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Adkins to resign from WIB board
Plant to start own consulting firm
Tuesday, February 26, 2013
By MICKEY POWELL - Bulletin Staff Writer
Martinsville Mayor Kim Adkins has resigned her job as executive director of the West Piedmont Workforce Investment Board (WIB) to start a marketing and public relations business.
Her resignation is effective June 30, the end of the WIB’s fiscal year. She said she may stay longer if her successor is not able to start work by then.
The WIB now is advertising the position.
“It has been a dream of mine for several years to take this leap of faith to launch my own business,” Adkins said, noting that she received support and encouragement from her family and friends.
She said that having turned 50 recently, she decided that if she ever was going to make a career change, “it’s now or never.”
Adkins is starting KEA Consulting Services. In addition to marketing and public relations, the firm will do communications work and fundraising, an announcement showed.
KEA are her initials.
Adkins has been the WIB’s executive director since 2007. The organization provides leadership and direction for workforce services in Martinsville-Henry County as well as Patrick and Pittsylvania counties and Danville, according to its website.
During the WIB’s board meeting on Monday, Adkins listed accomplishments of the organization in the past six years of which she is proud.
At the top of the list is locating together multiple workforce services agencies and programs at Virginia Workforce Centers in Martinsville and Danville.
They include the Virginia Employment Commission, Virginia Department of Aging and Rehabilitative Services and activities administered by community colleges, adult basic education programs and other organizations to provide employment and training opportunities, Adkins said.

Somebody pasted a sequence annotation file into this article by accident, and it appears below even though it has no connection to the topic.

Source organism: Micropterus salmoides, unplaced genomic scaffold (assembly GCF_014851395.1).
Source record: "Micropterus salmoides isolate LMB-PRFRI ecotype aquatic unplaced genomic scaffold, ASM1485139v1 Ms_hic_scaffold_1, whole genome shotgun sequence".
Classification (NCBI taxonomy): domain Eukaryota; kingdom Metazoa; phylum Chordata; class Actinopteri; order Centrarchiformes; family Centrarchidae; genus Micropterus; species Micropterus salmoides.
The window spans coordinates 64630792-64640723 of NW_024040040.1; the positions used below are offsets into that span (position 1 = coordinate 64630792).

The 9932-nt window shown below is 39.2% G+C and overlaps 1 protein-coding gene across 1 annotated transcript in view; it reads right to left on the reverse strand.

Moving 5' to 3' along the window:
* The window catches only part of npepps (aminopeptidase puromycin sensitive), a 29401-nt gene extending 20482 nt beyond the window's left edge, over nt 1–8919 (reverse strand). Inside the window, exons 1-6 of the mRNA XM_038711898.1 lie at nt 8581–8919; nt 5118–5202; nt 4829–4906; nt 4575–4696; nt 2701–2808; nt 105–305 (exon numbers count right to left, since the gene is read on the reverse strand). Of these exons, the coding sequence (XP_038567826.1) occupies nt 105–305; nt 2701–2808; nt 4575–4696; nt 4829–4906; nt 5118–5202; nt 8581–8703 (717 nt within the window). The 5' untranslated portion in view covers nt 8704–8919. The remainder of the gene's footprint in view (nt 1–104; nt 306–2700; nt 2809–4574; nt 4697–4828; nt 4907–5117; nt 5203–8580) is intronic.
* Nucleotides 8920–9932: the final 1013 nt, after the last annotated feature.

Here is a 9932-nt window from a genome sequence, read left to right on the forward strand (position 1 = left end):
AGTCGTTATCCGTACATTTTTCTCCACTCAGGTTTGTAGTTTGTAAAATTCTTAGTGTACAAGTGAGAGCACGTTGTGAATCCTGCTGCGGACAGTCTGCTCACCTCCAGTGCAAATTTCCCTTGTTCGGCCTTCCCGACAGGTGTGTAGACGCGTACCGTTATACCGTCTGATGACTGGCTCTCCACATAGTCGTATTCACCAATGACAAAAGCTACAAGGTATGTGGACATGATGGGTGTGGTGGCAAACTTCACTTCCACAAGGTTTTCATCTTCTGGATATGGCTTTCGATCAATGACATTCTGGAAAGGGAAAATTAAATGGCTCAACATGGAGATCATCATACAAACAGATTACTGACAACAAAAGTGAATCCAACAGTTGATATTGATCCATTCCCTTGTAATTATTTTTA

Other WIB accomplishments she mentioned included:
• Being able to maintain two satellite workforce centers in Chatham and Stuart.
• In addition to an annual budget of about $3 million, leveraging an extra $4,471,365 from alternative revenue sources to be used toward workforce planning and education and training subsidies in the region.
• Restructuring the organization to provide stronger program oversight, as well as stronger oversight of federal and state funds, and
• Building and maintaining relationships.
“This board leads by example when it comes to building and maintaining relationships,” Adkins said. “Because of this, workforce services and activities are more integrated, streamlined and convenient for individuals and employers.”
WIB Chairman Jim Daniel commended Adkins for her contributions to the organization, as well as her dedication to her job.
“While we commend her desire to move on to her next challenge,” Daniel said, “the enduring success of our board will serve as a great testament to the progress we have made in workforce development during Kim’s time with the organization.”
Prior to working for the WIB, Adkins was president of the Martinsville-Henry County Chamber of Commerce for eight years.
She recently began serving her second two-year term as the city’s mayor. In Martinsville, the mayor is elected from among city council members.
Adkins is in her first four-year term on the council. She was first elected mayor immediately after she was sworn into office as a council member. It marked the first time in 60 years that a council member was chosen for the post right after taking the oath of office for his or her first council term.
The WIB’s executive director position pays $75,000 to $90,000 annually. For more information on the vacancy, go online to www.wpwib.org.